The second radio, shown bottom left, has a clean crack in the top of the cabinet as shown in a photo. Again, this can be repaired by someone experienced with this task. The chassis appears complete except for one valve and a full set of the correct control knobs. This is an AC model and will restore and display well with the right amount of attention. The front of the cabinet has some fine scratches that make the radio look like it's been dragged along a footpath but I'd say 99% of these marks can be polished out.
The third radio, shown bottom right, has a group of clean cracks in the top of the cabinet, again as shown in a photo. These can be repaired by an experienced person. The grille looks like it is in good condition. This radio is a 6 volt model, fitted with a vibrator to generate the required high tension voltage. The chassis appears to be complete but does require restoration.
Also, there is a spare chassis for a Radiostar cabinet. This is an infamous AC/DC chassis and those who are experienced restorers will know the dangers of operating one of these. There is no isolation from the mains supply on this type of receiver, which was designed for areas that were originally supplied with DC mains. When conversion to AC mains came about the radio would still work. Whilst this type of radio is perfectly safe in an unpowered state I must stress that only an experienced restorer should attempt restoration and subsequent connection to mains power. The risk of electric shock is high and there's no real reason why this chassis can't simply be fitted to a cabinet for display purposes only. This chassis appears complete apart from a set of valves, most of which are P-base types. The chassis also requires a P-base barreter. This chassis is pictured with the original power cord fitted but this will be cut off before postage.
I should point out that these Radiostars are in typical condition for this model and their age - 75 years for the two AC receivers and the AC/DC chassis and 74 years for the 6 volt receiver. A lot of repair work is needed but the result will be three working radios that would make a fine addition to any collection of sets from the early 1930s.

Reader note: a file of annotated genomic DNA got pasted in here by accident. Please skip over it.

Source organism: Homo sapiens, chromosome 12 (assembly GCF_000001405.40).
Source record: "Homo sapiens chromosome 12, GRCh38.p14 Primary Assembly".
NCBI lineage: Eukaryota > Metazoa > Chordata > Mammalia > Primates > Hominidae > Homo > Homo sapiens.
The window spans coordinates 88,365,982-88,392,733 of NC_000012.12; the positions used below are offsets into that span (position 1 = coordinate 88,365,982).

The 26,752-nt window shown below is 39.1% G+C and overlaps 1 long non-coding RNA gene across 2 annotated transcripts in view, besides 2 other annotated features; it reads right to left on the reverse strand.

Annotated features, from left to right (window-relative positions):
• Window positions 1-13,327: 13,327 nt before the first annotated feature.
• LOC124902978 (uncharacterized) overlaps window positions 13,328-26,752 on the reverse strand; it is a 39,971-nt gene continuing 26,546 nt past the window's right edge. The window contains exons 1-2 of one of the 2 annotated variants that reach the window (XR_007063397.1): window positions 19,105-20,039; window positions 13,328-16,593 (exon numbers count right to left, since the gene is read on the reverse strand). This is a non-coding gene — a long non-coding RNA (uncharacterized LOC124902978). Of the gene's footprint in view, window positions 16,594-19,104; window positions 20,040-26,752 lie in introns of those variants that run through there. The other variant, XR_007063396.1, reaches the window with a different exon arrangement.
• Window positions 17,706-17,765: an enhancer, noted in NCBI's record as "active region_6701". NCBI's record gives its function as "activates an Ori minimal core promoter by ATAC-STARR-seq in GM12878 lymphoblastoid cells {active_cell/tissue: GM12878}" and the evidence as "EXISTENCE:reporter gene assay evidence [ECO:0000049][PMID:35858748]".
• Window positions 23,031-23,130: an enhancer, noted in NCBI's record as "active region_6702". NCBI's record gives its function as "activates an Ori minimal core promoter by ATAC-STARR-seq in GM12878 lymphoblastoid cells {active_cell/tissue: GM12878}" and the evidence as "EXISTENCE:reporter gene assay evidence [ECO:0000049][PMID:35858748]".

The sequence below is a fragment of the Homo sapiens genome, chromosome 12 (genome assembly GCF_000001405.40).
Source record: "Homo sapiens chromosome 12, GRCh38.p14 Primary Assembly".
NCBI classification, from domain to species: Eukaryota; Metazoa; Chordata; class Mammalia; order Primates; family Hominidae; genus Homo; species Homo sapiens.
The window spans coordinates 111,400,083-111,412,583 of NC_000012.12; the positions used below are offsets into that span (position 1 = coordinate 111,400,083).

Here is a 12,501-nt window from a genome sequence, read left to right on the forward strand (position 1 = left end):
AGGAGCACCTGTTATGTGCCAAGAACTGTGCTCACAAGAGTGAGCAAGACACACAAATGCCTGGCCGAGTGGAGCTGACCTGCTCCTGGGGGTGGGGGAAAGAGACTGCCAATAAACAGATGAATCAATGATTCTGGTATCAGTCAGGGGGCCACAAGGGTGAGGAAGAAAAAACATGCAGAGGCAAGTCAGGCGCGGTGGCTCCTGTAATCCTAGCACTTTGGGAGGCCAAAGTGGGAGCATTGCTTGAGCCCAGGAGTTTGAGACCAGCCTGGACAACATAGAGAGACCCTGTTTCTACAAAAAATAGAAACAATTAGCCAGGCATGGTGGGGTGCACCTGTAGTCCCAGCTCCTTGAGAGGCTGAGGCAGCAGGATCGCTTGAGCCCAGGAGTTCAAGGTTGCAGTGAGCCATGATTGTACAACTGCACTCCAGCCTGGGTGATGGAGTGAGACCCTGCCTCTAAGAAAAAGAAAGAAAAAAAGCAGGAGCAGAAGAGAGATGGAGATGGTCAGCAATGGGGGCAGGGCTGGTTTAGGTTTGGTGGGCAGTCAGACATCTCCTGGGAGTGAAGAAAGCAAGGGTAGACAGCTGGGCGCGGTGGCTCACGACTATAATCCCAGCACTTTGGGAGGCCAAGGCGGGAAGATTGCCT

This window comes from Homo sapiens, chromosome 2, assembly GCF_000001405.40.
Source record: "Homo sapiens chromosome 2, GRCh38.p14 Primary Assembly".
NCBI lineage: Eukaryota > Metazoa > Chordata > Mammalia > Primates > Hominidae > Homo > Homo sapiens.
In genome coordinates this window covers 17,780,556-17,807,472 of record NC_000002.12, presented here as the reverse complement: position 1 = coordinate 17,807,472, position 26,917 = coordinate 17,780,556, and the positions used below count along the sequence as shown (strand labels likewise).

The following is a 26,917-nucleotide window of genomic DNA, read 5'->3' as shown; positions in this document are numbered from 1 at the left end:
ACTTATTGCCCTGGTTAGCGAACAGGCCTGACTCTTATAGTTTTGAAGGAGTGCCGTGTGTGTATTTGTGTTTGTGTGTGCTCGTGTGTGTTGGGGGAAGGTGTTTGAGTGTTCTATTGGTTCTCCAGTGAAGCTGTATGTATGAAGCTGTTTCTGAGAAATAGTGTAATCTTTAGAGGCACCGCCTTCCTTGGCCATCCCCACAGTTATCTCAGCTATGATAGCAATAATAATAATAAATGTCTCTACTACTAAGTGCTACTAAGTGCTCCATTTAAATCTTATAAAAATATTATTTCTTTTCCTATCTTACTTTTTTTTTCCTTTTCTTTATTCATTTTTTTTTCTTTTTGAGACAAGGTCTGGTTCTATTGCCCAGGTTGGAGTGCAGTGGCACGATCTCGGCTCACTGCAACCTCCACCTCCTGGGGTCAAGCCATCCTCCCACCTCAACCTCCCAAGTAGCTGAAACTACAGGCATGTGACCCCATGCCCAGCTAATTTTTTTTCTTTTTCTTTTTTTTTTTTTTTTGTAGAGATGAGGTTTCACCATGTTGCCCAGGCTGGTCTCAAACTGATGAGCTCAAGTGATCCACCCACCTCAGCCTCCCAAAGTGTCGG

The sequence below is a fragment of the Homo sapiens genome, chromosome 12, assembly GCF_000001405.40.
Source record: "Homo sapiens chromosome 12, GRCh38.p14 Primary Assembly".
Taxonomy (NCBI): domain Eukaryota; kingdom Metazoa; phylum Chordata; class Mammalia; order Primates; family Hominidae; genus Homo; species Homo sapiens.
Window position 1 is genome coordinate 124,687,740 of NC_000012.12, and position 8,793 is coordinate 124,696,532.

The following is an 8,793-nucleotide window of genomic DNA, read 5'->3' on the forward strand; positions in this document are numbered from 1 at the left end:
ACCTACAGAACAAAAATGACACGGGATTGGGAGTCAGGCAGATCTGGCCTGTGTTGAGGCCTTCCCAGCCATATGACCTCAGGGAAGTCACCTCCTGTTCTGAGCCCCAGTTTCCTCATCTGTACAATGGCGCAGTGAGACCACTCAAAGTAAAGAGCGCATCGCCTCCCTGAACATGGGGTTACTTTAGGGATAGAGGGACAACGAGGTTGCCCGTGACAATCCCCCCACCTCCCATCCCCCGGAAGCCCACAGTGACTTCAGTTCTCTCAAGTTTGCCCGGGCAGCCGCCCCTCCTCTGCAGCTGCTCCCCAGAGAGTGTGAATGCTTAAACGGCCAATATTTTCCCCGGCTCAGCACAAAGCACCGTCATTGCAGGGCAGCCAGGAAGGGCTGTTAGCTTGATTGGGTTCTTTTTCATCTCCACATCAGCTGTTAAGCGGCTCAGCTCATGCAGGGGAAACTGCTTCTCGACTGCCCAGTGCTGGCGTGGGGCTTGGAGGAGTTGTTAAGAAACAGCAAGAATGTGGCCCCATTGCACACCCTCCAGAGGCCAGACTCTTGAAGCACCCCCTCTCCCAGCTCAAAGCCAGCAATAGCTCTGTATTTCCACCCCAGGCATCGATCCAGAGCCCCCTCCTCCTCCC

Price: $300.00 for each radio and $200.00 for the extra chassis or $750 for the three radios and extra chassis together.
These two timber radios from about 1933 were a mantel version of a cathedral model equipped with the same chassis. Both radios are in good condition, with only minor repairs required on the cabinets. The chassis in both receivers appear to be complete but will require restoration and thus the power cables have been cut off. With some work on the cabinets and a full restoration of the chassis, these radios will display and perform well and due to their age they are a perfect addition to any collection.
The first radio requires minor patching of the timber plinth with some wood filler. The front panel is slightly ajar of the rest of the cabinet but a bead of PVA glue and some clamping will have that sorted. Some dill has drilled a hole in the top of the second radio but again, this is easily patched with some wood filler.
Price: $350.00 for each radio or $600.00 for both.
This equipment must be inspected and/or serviced by a competent person and declared safe by that competent person before being operated. This equipment should only be operated as intended by the manufacturer.
A valve a day keeps the transistor away...